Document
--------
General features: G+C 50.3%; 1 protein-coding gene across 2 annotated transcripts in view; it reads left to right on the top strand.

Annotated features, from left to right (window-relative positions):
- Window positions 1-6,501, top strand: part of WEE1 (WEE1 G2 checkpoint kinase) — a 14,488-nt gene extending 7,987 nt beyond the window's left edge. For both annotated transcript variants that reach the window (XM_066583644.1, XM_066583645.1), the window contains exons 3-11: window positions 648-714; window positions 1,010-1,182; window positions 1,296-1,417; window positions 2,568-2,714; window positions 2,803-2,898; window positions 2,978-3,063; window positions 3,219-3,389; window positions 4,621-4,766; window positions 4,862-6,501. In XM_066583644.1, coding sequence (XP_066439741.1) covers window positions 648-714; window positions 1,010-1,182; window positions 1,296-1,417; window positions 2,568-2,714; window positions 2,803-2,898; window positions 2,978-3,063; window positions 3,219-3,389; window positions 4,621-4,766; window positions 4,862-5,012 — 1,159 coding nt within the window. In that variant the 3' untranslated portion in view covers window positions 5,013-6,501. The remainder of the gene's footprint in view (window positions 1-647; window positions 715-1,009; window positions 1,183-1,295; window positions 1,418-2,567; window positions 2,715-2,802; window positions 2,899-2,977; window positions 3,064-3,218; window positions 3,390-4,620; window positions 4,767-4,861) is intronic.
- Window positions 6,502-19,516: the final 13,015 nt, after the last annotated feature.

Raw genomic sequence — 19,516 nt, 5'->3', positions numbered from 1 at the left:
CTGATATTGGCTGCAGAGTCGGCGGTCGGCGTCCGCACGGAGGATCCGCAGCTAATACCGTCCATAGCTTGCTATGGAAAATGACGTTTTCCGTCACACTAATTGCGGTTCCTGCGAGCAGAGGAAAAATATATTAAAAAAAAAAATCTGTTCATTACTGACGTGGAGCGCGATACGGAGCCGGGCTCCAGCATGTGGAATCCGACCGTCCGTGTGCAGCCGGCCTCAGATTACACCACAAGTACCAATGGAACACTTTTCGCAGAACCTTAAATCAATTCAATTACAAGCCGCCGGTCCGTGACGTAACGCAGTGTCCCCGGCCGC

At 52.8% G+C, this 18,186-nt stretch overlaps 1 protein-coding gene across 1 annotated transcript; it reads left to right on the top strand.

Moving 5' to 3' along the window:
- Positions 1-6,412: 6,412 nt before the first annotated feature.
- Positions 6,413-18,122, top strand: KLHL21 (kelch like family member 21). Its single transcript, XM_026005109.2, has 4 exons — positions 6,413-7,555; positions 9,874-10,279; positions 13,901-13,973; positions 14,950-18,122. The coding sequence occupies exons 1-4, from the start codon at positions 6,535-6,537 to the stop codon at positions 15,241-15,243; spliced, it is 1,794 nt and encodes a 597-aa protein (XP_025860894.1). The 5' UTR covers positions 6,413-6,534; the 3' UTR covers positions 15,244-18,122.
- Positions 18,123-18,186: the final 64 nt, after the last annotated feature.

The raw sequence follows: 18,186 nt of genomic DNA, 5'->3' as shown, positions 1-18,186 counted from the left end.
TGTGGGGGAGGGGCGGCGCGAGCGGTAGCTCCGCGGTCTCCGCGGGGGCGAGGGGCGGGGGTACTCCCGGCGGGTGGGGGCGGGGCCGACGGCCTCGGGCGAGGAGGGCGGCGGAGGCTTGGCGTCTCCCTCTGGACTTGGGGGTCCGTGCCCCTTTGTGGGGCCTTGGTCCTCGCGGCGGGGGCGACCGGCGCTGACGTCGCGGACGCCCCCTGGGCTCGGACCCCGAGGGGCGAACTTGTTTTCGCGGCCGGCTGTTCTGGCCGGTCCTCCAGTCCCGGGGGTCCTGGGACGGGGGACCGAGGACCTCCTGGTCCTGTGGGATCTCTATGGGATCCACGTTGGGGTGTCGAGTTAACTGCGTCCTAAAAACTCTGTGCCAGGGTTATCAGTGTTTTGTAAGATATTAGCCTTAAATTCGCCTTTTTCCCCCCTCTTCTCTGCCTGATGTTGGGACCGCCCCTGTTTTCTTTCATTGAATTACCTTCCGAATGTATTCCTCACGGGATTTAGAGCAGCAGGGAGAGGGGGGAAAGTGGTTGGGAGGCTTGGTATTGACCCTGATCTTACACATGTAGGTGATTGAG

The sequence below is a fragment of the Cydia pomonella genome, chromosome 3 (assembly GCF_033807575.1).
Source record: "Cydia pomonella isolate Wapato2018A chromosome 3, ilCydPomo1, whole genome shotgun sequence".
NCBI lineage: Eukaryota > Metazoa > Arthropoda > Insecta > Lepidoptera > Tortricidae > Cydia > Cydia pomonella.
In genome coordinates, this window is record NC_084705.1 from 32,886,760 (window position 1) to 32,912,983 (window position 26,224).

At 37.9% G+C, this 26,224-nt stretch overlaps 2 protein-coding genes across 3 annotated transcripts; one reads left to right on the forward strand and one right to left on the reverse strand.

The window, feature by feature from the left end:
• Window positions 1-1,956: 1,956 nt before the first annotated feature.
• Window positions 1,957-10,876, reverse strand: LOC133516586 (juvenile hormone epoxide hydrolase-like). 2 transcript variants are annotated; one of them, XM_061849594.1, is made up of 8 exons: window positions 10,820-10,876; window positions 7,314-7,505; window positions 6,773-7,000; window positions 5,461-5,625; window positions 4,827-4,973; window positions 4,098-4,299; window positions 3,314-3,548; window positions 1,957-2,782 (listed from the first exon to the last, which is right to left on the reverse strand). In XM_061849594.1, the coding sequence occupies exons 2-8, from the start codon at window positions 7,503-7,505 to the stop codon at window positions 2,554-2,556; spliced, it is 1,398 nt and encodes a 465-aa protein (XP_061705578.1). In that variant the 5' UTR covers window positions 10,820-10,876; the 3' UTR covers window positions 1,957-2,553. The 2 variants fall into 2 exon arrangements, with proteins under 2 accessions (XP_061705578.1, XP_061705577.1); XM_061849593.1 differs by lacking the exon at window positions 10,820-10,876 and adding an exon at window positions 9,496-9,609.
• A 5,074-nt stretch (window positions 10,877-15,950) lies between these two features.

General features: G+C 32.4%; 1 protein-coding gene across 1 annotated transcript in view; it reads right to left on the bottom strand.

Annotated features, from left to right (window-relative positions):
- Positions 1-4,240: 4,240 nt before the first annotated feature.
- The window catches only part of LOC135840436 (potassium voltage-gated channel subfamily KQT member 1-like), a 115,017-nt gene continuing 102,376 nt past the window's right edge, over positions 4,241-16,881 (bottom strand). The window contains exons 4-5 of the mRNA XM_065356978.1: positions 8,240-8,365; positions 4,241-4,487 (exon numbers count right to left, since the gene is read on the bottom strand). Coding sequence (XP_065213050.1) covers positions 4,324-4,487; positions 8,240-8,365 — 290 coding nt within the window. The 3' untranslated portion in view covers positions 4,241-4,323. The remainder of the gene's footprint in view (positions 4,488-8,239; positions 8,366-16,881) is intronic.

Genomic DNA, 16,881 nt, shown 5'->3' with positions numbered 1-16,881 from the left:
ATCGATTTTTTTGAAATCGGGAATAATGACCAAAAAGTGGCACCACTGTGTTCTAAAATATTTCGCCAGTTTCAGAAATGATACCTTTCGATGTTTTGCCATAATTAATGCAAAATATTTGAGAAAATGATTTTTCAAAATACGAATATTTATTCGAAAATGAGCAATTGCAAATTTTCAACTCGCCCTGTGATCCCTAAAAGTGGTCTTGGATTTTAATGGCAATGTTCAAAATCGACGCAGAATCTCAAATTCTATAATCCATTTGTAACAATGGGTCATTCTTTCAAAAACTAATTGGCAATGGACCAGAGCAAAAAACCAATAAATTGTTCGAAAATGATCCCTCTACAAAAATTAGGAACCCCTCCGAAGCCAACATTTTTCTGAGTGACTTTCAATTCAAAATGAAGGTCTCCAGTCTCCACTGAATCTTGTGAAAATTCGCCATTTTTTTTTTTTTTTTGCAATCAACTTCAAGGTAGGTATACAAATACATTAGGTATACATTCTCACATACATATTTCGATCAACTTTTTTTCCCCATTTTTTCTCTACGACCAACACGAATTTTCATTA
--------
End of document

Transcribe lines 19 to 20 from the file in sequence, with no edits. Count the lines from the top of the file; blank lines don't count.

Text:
The window, feature by feature from the left end:
• Window positions 1-1,956: 1,956 nt before the first annotated feature.